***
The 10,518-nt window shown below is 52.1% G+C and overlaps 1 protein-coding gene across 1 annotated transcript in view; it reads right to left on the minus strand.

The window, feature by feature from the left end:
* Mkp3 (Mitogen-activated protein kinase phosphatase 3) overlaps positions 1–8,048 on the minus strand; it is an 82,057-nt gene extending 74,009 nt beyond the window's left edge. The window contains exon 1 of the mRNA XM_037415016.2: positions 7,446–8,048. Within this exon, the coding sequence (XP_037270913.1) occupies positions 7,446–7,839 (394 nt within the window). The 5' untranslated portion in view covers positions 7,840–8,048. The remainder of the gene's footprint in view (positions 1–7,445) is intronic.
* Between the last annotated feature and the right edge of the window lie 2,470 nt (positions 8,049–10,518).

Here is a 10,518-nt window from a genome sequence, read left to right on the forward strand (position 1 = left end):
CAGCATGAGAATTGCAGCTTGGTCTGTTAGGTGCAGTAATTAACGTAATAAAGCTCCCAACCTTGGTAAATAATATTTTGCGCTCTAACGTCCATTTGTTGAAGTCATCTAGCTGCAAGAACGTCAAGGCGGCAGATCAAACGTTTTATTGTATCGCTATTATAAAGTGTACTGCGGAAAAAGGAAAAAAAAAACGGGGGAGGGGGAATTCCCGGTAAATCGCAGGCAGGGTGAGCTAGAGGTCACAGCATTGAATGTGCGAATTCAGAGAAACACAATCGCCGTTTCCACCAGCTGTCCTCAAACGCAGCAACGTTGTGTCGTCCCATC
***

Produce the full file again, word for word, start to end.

The 10,518-nt window shown below is 52.1% G+C and overlaps 1 protein-coding gene across 1 annotated transcript in view; it reads right to left on the minus strand.

The window, feature by feature from the left end:
* Mkp3 (Mitogen-activated protein kinase phosphatase 3) overlaps positions 1–8,048 on the minus strand; it is an 82,057-nt gene extending 74,009 nt beyond the window's left edge. The window contains exon 1 of the mRNA XM_037415016.2: positions 7,446–8,048. Within this exon, the coding sequence (XP_037270913.1) occupies positions 7,446–7,839 (394 nt within the window). The 5' untranslated portion in view covers positions 7,840–8,048. The remainder of the gene's footprint in view (positions 1–7,445) is intronic.
* Between the last annotated feature and the right edge of the window lie 2,470 nt (positions 8,049–10,518).

Here is a 10,518-nt window from a genome sequence, read left to right on the forward strand (position 1 = left end):
CAGCATGAGAATTGCAGCTTGGTCTGTTAGGTGCAGTAATTAACGTAATAAAGCTCCCAACCTTGGTAAATAATATTTTGCGCTCTAACGTCCATTTGTTGAAGTCATCTAGCTGCAAGAACGTCAAGGCGGCAGATCAAACGTTTTATTGTATCGCTATTATAAAGTGTACTGCGGAAAAAGGAAAAAAAAAACGGGGGAGGGGGAATTCCCGGTAAATCGCAGGCAGGGTGAGCTAGAGGTCACAGCATTGAATGTGCGAATTCAGAGAAACACAATCGCCGTTTCCACCAGCTGTCCTCAAACGCAGCAACGTTGTGTCGTCCCATC